Before going to San Fermin, I firmly believed the Bull Run was just that: a run. I didn’t know about bullfights, with the matadors striking the bulls with long candle-like lances with red wax. In hindsight, I feel silly for not doing more research and understanding the culture of the bullfight.

There are many ethics surrounding the Running of the Bulls and the bull fights, with many people and activists labelling it a blood-sport and calling for a ban (much of Iruña, the province that Pamplona is part of, and cities including Barcelona, have banned the sport).On the other hand, there is a rich history of bull runs and fighting throughout Spanish history that does deserve to be acknowledged and learned.

On the other hand, there is a rich history of bull runs and fighting throughout Spanish history that does deserve to be acknowledged and learned.One thing is for certain, the Running of the Bulls is not for everyone and I encourage that before you run, no matter the reason, you read more and make an educated decision for yourself.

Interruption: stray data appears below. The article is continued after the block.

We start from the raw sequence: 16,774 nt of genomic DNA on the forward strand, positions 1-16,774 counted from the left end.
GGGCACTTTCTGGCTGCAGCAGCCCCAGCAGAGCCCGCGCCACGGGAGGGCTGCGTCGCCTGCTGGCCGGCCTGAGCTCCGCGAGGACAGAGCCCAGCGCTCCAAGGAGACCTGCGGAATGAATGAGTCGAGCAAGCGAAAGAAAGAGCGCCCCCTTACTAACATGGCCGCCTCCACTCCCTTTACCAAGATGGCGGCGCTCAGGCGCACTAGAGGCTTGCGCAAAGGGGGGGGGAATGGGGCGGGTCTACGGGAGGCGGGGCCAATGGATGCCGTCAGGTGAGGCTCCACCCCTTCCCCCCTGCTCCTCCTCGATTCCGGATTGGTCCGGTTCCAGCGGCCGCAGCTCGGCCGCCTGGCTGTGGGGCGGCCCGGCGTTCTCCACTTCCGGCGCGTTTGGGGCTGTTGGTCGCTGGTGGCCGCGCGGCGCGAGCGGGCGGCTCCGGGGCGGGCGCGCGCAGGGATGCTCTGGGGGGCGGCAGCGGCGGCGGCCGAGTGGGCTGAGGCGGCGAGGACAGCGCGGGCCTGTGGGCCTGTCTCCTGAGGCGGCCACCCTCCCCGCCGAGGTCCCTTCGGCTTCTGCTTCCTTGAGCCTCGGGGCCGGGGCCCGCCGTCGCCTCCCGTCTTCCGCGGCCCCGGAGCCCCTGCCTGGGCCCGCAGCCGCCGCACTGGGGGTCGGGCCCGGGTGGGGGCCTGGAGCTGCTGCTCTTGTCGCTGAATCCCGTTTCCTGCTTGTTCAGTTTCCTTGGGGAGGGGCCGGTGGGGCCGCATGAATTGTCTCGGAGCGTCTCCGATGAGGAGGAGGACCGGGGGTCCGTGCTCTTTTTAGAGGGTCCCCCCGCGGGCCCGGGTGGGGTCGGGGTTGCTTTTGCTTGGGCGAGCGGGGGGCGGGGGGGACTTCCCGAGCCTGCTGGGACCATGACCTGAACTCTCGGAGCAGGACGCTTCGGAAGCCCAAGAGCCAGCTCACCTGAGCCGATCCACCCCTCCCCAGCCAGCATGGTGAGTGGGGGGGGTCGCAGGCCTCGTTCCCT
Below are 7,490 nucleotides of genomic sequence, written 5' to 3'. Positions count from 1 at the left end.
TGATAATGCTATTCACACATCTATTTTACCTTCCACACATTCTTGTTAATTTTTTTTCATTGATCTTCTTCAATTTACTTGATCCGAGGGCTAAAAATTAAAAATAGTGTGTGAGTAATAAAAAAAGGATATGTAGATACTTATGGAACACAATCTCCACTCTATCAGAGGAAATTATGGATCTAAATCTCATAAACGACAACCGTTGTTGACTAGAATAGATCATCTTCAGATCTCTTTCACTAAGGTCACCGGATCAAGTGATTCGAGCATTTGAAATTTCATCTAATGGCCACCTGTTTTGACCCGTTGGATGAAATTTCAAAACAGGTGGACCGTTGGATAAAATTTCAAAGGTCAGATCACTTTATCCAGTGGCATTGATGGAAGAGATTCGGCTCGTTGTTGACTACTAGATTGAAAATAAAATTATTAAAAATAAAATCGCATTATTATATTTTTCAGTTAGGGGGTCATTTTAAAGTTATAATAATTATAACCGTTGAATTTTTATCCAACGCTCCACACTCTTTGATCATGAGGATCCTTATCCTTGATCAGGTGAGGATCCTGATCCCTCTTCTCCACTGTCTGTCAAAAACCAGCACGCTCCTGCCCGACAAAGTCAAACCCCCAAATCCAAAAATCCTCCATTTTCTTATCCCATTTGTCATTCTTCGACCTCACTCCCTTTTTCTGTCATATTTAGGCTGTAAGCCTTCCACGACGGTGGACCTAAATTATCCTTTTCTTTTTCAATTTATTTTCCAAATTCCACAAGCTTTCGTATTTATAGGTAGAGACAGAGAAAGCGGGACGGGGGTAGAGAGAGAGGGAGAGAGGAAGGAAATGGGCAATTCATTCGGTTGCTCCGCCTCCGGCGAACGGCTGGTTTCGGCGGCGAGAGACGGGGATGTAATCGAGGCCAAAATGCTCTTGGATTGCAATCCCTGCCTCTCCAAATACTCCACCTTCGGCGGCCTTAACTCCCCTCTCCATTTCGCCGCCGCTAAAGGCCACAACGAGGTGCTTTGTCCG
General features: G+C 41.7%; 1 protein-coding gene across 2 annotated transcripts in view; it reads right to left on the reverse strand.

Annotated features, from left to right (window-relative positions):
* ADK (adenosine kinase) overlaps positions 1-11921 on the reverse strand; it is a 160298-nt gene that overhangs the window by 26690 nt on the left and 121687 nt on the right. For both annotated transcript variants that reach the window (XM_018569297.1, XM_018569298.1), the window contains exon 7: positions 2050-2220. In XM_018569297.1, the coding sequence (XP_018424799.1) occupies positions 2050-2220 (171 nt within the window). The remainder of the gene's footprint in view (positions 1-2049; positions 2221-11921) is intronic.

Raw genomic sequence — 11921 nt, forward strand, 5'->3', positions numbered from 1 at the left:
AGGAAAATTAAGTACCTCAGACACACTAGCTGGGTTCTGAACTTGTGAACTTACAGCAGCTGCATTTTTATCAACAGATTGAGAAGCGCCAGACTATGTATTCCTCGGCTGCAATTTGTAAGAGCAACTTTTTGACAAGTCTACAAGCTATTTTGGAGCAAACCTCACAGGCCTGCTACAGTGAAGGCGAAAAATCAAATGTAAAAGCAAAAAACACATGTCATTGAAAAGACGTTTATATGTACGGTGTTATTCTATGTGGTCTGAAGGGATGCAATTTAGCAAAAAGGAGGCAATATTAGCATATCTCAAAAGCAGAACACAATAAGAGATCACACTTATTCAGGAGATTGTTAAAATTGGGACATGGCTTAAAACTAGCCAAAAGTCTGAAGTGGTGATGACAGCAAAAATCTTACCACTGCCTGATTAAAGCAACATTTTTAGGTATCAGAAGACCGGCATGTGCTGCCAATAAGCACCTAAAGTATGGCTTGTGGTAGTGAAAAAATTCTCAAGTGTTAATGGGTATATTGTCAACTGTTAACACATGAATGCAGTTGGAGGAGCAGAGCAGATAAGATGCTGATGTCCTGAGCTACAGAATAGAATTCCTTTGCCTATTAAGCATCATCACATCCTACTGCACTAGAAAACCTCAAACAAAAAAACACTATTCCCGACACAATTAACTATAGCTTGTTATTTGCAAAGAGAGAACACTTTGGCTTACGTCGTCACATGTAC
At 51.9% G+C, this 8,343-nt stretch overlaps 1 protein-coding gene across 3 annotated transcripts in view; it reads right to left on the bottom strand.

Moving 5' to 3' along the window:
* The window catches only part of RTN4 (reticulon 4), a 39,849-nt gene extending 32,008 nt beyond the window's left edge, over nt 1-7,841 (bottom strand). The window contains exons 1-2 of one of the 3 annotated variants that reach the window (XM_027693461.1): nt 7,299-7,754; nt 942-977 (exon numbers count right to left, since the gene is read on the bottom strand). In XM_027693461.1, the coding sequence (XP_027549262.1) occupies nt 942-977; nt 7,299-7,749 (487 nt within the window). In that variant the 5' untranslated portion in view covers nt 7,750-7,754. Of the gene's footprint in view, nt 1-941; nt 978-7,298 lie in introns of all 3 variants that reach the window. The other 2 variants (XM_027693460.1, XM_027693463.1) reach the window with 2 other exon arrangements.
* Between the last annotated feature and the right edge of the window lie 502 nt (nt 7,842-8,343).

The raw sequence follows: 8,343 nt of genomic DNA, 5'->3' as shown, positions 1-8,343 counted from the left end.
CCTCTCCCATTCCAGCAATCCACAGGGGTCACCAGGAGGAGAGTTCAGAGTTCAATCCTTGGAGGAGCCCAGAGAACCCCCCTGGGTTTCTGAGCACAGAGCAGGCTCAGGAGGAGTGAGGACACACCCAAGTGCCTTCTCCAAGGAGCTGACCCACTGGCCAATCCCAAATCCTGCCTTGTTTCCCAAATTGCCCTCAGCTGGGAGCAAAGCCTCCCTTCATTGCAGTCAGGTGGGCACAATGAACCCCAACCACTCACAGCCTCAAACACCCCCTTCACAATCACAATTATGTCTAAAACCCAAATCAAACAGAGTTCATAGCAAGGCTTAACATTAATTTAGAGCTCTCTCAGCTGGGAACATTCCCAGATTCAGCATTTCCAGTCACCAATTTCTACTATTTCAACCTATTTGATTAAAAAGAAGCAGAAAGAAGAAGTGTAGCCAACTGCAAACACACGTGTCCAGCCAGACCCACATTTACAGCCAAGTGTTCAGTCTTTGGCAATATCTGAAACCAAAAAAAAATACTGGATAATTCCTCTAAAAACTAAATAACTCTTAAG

One thing is for certain, the Running of the Bulls is not for everyone and I encourage that before you run, no matter the reason, you read more and make an educated decision for yourself.

DO bring your family

Upon arriving in Pamplona, one thing really surprised me, how family friendly the San Fermin festival is! Spanish families will bring both their young children, often perched upon parent’s shoulders watching the run, and Grandparents, often enjoying paella or Sangria in the shade.

There’s plenty to keep kids amused, with daily morning parades of gigantes y cabezudos (giants and big heads) that dance and interact with the crowds and a kid size bull run with a stuffed animal.
There’s also a nightly “fire bull” run where flammable material (sparklers) are placed on the horns of a metal bull that is carried by a runner through the streets. People, mainly children, dodge the sparks.